Yeah, that's what we were told about CPU sockets, too.

Its all fun and games until you mess with someone's income model. Next up, software licensed on bogomips.

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Universe's shock rapidly expanding waistline may squash Einstein flat

P. Lee
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Re: Too early to tell.

>The 'Dark' is an explicit statement of ignorance.

And it's a good thing to admit that we don't know what's going on. I think the objection is that the terms "dark matter" and "dark energy" appear to be designed to give the impression that we know more than we do.

If we substitute P (pixie dust) for dark matter and M (magic) for dark energy we haven't actually got to change the equations.

This doesn't change the investigative science but it might redress the balance in the weight we give to scientific pronouncements based these things in the layman's mind.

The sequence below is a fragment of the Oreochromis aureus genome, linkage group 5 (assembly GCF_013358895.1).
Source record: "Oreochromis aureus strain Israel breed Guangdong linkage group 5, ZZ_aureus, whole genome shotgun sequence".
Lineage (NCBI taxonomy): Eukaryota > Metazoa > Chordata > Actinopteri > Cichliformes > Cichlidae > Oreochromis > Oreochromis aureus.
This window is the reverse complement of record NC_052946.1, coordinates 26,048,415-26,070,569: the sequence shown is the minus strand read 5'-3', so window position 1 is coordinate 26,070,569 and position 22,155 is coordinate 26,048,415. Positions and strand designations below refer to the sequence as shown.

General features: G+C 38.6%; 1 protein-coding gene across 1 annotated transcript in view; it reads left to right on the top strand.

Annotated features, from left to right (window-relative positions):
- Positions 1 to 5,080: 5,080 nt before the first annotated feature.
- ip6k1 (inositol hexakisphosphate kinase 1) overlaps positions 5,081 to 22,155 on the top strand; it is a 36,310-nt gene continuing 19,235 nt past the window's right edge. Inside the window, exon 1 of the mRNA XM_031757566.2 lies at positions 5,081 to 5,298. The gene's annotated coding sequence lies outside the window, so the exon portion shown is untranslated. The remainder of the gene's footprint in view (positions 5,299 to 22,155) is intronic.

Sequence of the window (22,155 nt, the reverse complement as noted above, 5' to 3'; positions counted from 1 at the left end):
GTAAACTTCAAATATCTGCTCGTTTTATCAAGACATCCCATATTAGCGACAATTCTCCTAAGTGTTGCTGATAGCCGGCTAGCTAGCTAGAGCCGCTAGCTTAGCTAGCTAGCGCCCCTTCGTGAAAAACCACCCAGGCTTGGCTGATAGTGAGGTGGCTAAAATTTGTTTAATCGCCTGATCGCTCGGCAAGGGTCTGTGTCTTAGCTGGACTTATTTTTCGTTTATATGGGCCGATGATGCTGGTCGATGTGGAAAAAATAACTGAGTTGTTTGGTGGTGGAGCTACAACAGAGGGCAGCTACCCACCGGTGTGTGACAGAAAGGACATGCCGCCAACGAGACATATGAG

"Dark matter is stuff we know is there but can't detect with today's instruments" and "sometimes the results don't tally with expectations" sounds like homeopathy with better jargon.

Undefined stuff with undefined effects is not strong science. That doesn't invalidate the idea, but for laymen, a caveat of "Here be dragons" might be more enlightening, even if it does strip the scientists of some of their priestly robes.

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North Korea clones Facebook, forgot to change default creds

P. Lee
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Re: Why is everything on the sign-in page in English?

So, do we still believe western media?

Because it tells us what we want to hear.

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Helium... No. Do you think this is some kind of game? Toshiba intros 8TB desktop drive

P. Lee
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Re: Cue the pain in 2.0001 years